You are probably thinking that this is the most obvious one, and it is. Posting a photo of the two of you is BOLD. If your ex posts a throwback photo of the two of you and you were not expecting it, once again, it’s a sign. People in our generation would rather post about things on social media than confront a situation head on and this is just another shortcut to saying “I love you.” Although you don’t see this very often, everyone was SHOCKED when Justin Bieber posted some photos of him and Selena Gomez from while they were dating. It just seemed weird because that’s not something you typically do. At all. If that didn’t get her attention, I don’t know what will.

    Related: 5 Signs It’s Time to Let Go of Your Relationship

    4. They drunk call or text you

    As all of those cheesy Tumblr memes say, you should be totally flattered when a guy calls you when he is the most incoherent, or something like that. Either way, those 3 a.m. voicemails mean way more than just six tequila shots. Jennifer, a senior at Cornell University, says that three months after she and her ex broke up, she got calls every single weekend from him in the middle of the night. Usually, she would just ignore them but eventually she gave in and called him back and “he told me [her] he still loved me [her] and wasn’t ready to move on.” She also says that it wasn’t much of a shocker to her because the act of calling someone in the middle of a busy party is kind of a big deal. “The fact that he was thinking about me when he is surrounded by all these other girls and people said a lot more than his drunk words.” As annoying as drunk calls and texts may be, they are helpful in figuring out what your ex really wants.

    5. They actually just say “I miss you”

    When you’re a twentysomething, talking about your feelings may not be the easiest thing to do. But for Gaby, a sophomore at the University of Rochester, that is just what her ex did. “He called me out of the blue and asked if we could meet for coffee. I had exams so I was super busy so I told him he could just come to my dorm. When he got there he had this whole thing written about how he missed me and hasn’t been able to think about any other girl beside me.” It was so blunt and straightforward, she said, that she really admired it. “We had a really nice long talk about what went wrong in the relationship and were finally able to move forward and get some closure.” She said that they didn’t get back together but they were able to stay friends and keep each other in their lives. He wanted to be more but she just wasn’t ready for it. But instead of playing games and pretending like he didn’t care, he just told her that he did. For some, it may not be the easiest thing to do to tell someone you want to get back together, but it is the most effective.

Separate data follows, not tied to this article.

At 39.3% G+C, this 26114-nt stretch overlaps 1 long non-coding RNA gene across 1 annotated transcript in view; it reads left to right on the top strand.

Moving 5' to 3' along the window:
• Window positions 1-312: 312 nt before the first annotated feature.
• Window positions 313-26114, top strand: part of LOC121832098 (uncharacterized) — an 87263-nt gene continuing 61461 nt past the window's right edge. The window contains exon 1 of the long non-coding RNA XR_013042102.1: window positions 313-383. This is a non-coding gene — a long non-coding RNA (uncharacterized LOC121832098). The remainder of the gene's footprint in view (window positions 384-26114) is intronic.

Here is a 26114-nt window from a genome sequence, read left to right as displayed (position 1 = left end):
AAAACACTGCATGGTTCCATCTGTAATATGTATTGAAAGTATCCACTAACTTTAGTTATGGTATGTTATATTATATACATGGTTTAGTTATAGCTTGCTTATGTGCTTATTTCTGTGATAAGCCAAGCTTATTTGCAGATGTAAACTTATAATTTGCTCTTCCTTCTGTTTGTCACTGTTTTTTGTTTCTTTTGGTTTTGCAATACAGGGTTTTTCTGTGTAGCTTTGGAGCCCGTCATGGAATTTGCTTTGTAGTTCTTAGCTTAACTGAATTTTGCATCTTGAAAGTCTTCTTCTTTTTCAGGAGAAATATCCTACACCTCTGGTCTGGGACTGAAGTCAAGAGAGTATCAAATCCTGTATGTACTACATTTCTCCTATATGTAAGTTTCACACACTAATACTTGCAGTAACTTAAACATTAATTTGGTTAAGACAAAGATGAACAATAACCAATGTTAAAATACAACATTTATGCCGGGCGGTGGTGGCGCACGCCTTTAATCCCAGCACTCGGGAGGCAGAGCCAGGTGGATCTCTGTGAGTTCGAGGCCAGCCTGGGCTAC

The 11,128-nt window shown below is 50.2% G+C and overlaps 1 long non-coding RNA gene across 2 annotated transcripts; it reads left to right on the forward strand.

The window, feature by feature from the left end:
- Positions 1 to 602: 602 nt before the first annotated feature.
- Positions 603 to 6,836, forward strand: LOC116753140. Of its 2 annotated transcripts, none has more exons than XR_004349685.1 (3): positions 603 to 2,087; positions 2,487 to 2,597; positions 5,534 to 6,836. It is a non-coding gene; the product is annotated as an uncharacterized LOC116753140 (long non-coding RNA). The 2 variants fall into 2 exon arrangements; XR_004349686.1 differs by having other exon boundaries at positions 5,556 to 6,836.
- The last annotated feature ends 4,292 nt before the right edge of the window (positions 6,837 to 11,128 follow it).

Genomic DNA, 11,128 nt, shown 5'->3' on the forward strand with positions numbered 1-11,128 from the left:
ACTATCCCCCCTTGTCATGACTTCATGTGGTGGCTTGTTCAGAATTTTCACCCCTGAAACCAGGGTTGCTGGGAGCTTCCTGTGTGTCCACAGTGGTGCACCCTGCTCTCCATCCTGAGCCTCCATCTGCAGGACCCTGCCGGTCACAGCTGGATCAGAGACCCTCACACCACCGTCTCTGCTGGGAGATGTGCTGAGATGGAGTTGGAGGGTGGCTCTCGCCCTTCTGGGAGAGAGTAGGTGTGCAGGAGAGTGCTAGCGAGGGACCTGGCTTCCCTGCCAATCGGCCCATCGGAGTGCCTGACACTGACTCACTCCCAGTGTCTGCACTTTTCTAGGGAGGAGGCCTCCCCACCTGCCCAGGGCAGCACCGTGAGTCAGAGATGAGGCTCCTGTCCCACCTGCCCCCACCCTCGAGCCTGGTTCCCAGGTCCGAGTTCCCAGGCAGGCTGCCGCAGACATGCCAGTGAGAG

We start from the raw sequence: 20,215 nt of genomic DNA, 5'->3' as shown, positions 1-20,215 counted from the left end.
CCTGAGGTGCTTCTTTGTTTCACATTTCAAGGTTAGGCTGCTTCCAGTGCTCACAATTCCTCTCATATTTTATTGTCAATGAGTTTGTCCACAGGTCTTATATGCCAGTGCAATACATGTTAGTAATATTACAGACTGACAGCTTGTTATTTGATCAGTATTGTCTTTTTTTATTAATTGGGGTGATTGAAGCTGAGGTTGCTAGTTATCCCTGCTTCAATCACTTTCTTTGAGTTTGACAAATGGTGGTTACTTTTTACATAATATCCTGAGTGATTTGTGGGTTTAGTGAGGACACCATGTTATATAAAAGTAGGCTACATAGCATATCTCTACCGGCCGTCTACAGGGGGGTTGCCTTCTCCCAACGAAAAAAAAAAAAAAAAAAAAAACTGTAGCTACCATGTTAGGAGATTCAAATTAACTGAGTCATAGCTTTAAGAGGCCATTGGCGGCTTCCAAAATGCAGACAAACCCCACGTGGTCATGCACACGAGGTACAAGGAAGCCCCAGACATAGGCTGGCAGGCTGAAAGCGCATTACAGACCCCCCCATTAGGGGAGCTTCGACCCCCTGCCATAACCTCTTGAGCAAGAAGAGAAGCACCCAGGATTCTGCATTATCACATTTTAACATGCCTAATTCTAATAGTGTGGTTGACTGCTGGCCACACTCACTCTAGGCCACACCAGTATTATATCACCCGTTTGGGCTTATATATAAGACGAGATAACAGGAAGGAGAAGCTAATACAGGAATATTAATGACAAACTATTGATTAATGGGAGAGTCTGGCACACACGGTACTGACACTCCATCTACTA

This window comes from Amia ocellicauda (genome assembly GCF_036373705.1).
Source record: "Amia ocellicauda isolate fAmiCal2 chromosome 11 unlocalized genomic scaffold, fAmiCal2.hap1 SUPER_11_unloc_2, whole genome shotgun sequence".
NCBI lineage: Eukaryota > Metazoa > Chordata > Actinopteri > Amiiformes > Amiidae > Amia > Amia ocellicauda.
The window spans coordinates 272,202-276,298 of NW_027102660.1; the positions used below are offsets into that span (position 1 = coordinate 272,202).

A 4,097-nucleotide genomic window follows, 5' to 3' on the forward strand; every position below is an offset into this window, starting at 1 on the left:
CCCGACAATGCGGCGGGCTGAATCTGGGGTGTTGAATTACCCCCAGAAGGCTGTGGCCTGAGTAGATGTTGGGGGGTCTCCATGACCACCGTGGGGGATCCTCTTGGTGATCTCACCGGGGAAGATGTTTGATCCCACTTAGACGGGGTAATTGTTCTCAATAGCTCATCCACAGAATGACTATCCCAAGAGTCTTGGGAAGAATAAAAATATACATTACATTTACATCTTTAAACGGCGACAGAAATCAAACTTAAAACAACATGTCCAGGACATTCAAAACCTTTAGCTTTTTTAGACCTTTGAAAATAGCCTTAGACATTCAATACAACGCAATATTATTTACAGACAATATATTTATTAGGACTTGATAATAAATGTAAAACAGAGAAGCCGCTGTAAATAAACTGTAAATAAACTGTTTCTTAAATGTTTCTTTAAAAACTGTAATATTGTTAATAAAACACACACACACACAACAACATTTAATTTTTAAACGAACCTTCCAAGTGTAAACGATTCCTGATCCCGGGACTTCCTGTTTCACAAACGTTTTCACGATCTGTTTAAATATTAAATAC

Regardless of how the relationship ended, it happens every so often that one-half of the couple is ready to give it another try. Either they can be completely honest and open and tell you bluntly (like number 5) or they can show some subtle and not so subtle signs. Either way, at the end of the day a conversation needs to be had about what each person wants. So if you are going through a breakup or went through one, however long ago, watch out for some of the signs mentioned above to see if it's time to have a real face-to-face conversation about the future of the past relationship.

    0 0

    Alright, you’re crushing hard on someone and they haven’t started to ghost you just yet, so you’re ready to take the plunge and ask them on a date. However, you don’t want to make some elaborate display of affection just to ask them to share eat individual taco twelve packs with you. After all, who would want to make something more complicated than it needs to be?

    We get it, asking anyone can be nerve-racking. But seriously, you should just take the initiative and ask your special someone out on a date. Someone’s got to make the first move. Even if you are a lazy girl, you aren’t necessarily lazy or apathetic, you just implement resourceful hacks to get everything done in half the time. You’re essentially the lazy girl MacGyver.

    And if you’re a lazy gal looking to ask a dude on a date, you shouldn’t use that as an excuse not to ask them. After all, lazy girls ain’t got time for excuses. You’re too busy formulating the latest and greatest abbreviations for already short words, so you don’t have to spend more than a minute sending the perfect text. Seriously, if you’re a fellow lazy girl who’s interested in a cute fella, you need to get over the weird stigma that girls shouldn’t ask a guy out on a date. It’s well past the dark ages and a lazy girl can ask out anyone they want to. Unless you want to ask your dog out on a date, which would actually be pretty awesome. You two could go on a long walk in the park and get some ice cream afterward. Plus, you wouldn’t have to worry about awkwardly bumping into any of your exes.